Side stories are always hard to pull off, especially in something like Star Wars, where one of the main features of the primary material is how grand and sweeping its story is. A New Hope opens with Rebel starships having just won their first victory, proceeds through the Empire discovering the main rebel base and the rebellion confirming the existence of the Death Star, and ends with the rebels defending their base and Luke hinting at the rebirth of the Jedi Order. A side story in the same era can't do any of those things without stepping on ANH's toes, but it also can't have nothing to do with them or it feels out of place... And Rebels successfully resolves that paradox.

Kanan and Ezra are the perfect way to have Jedi in a Rebellion-era story without it being a story about the rebirth of the Jedi Order... Or the failure to do that. Kanan and Ezra are both scarred orphans; Kanan's not even sure he can teach Ezra to be a Jedi, much less that he wants to. His confrontations with Sith Lords end in disaster. And Ezra winds up being a different kind of Force foundling from Luke. No possible way for this boy to restore the Jedi Order. He's more what the Jedi feared, what led them to take children from their homes for training. Ezra isn't just impulsive and ungovernable, he's wild and primal. He's got a special Force rapport with beasts, and while it often scares him, he frequently draws on it all the same.

Hera's cell's trials give a basis for the action of ANH. At its best, Phoenix Squadron only ever manages to establish a tenuous base, with a handful of ships and a small fighter squadron. Their A-Wings are tolerable recon and raiders, but practically helpless against mainline Imperial Fleet ships. The Ghost, a single converted freighter, is their best combat asset. Fuel is short, safe travel nonexistent, any kind of success met with immense reprisal... And joining up with Dondonna and Mon Mothma doesn't make things better, as their galaxy-spanning agenda is a poor fit for the direct action and local concerns of Phoenix Squadron. The show wisely holds out on X-Wings until the very end, and seeing Hera hold her own against a cutting-edge Imperial prototype in one is cathartic and really sells the capabilities of the Alliance's signature hardware. Yavin base is bigger than anything Phoenix Squadron ever pulled together, so it's discovery and the equally outsized firepower the Empire musters against it fits as an escalation from the "early rebellion" stories here.

Rebels weaves its themes tightly throughout its run. The consequences of war are inescapable; even sixteen years later, the Clone Wars loom large in everyone's memories. The Rebels don't always win, and even when they do it's seldom without a cost. Family would seem to be one of the most trite Star Wars themes, but it works here. Apart from the tenuous "found family" of the Ghost's crew there isn't a single intact family in the show, and their dysfunction is a frequent plot driver. And even among the Ghost's crew, Kanan and Hera's exact feelings are left ambiguous until almost the very end. Sabine's disaster of a Mandalorian family is particularly delightful, both in its own right and going against the stoic loner image of Boba Fett.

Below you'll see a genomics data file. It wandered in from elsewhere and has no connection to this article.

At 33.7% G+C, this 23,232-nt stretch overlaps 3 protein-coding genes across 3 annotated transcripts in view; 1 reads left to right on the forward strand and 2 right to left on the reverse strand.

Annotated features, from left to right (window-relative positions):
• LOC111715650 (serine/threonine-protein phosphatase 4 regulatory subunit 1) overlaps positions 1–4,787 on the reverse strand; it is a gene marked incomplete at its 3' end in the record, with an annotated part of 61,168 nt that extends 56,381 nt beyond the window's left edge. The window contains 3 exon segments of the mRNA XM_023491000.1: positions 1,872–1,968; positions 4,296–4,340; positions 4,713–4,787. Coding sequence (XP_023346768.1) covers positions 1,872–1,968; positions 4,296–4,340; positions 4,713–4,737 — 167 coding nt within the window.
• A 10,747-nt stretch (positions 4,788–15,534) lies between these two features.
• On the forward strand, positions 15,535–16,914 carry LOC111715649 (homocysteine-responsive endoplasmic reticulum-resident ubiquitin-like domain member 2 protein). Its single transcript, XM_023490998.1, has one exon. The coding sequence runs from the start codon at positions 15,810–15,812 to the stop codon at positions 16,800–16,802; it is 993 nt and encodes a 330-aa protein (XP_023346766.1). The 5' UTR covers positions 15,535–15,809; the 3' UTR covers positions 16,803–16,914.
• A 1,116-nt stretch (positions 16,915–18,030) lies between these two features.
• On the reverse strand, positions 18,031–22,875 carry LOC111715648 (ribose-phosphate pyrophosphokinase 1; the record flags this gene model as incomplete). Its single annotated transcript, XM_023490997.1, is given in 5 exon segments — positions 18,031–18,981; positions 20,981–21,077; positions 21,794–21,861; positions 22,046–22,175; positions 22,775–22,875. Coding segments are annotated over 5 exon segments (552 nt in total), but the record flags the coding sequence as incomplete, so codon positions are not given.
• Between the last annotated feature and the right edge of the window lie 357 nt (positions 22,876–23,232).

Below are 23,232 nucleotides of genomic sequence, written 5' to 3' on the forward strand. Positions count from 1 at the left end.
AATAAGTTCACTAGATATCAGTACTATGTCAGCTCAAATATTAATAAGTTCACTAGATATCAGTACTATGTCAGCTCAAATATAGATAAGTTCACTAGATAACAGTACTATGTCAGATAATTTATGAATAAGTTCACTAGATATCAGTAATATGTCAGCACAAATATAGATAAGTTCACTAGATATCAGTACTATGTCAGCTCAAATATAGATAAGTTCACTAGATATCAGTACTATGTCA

Rebels, of course, doesn't only relate to the original trilogy, but to its contemporaries. Rogue One gets some smooth tie ins; we see some V-Wings and troop gunships, and Saw Gererra is featured in several episodes, including an actual explanation of who he is that Rogue One itself mostly forgot. In fact, his appearance is the closest the show ever gets to the Death Star, and that isn't especially close. Saw's obsession with finding the empire's super-weapon is shown as something of an impractical quest, one that sets him against insurmountable opposition and means he passes on opportunities for more immediate good.

Rebels' relation to Solo is... More fraught. Maul is an antagonist throughout the second and third seasons, ultimately falling to Obi-wan on Tatooine in mid season 3, aired in late 2016. By the time Solo hit theaters in 2018, with the twist finale reveal of Maul's survival as a galactic crime lord, he's not only long since abandoned that role, he's been dead for nearly two years. Disney had made a big deal about how the they wanted a single unified canon, without the confusing levels or rewrites of the old EU... So to me, their handling of Maul really shows how little actual planning they've done.